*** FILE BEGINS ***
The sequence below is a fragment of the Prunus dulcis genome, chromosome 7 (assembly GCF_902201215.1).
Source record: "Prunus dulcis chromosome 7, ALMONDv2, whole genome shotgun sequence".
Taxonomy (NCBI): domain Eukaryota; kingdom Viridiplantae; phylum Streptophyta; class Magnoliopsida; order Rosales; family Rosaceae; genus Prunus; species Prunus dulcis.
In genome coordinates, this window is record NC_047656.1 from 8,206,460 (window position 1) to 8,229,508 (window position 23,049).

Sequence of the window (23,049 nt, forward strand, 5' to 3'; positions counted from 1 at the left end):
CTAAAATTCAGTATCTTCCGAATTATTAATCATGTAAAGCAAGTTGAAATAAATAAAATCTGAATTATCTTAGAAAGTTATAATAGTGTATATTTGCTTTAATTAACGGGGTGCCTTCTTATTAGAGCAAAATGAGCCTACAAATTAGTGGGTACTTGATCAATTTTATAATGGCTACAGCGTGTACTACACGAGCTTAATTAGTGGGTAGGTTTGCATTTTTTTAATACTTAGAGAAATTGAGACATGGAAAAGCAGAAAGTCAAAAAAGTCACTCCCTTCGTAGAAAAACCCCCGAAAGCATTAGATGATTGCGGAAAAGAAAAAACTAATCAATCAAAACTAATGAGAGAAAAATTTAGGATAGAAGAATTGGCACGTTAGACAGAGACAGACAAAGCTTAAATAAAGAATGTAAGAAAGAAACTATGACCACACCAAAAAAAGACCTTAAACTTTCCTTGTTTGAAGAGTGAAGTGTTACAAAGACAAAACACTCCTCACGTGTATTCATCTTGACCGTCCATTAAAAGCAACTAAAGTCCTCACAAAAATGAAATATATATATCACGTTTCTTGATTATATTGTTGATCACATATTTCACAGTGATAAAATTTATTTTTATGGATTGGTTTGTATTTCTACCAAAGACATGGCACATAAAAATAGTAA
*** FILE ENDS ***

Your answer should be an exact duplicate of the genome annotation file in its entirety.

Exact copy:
The sequence below is a fragment of the Prunus dulcis genome, chromosome 7 (assembly GCF_902201215.1).
Source record: "Prunus dulcis chromosome 7, ALMONDv2, whole genome shotgun sequence".
Taxonomy (NCBI): domain Eukaryota; kingdom Viridiplantae; phylum Streptophyta; class Magnoliopsida; order Rosales; family Rosaceae; genus Prunus; species Prunus dulcis.
In genome coordinates, this window is record NC_047656.1 from 8,206,460 (window position 1) to 8,229,508 (window position 23,049).

Sequence of the window (23,049 nt, forward strand, 5' to 3'; positions counted from 1 at the left end):
CTAAAATTCAGTATCTTCCGAATTATTAATCATGTAAAGCAAGTTGAAATAAATAAAATCTGAATTATCTTAGAAAGTTATAATAGTGTATATTTGCTTTAATTAACGGGGTGCCTTCTTATTAGAGCAAAATGAGCCTACAAATTAGTGGGTACTTGATCAATTTTATAATGGCTACAGCGTGTACTACACGAGCTTAATTAGTGGGTAGGTTTGCATTTTTTTAATACTTAGAGAAATTGAGACATGGAAAAGCAGAAAGTCAAAAAAGTCACTCCCTTCGTAGAAAAACCCCCGAAAGCATTAGATGATTGCGGAAAAGAAAAAACTAATCAATCAAAACTAATGAGAGAAAAATTTAGGATAGAAGAATTGGCACGTTAGACAGAGACAGACAAAGCTTAAATAAAGAATGTAAGAAAGAAACTATGACCACACCAAAAAAAGACCTTAAACTTTCCTTGTTTGAAGAGTGAAGTGTTACAAAGACAAAACACTCCTCACGTGTATTCATCTTGACCGTCCATTAAAAGCAACTAAAGTCCTCACAAAAATGAAATATATATATCACGTTTCTTGATTATATTGTTGATCACATATTTCACAGTGATAAAATTTATTTTTATGGATTGGTTTGTATTTCTACCAAAGACATGGCACATAAAAATAGTAA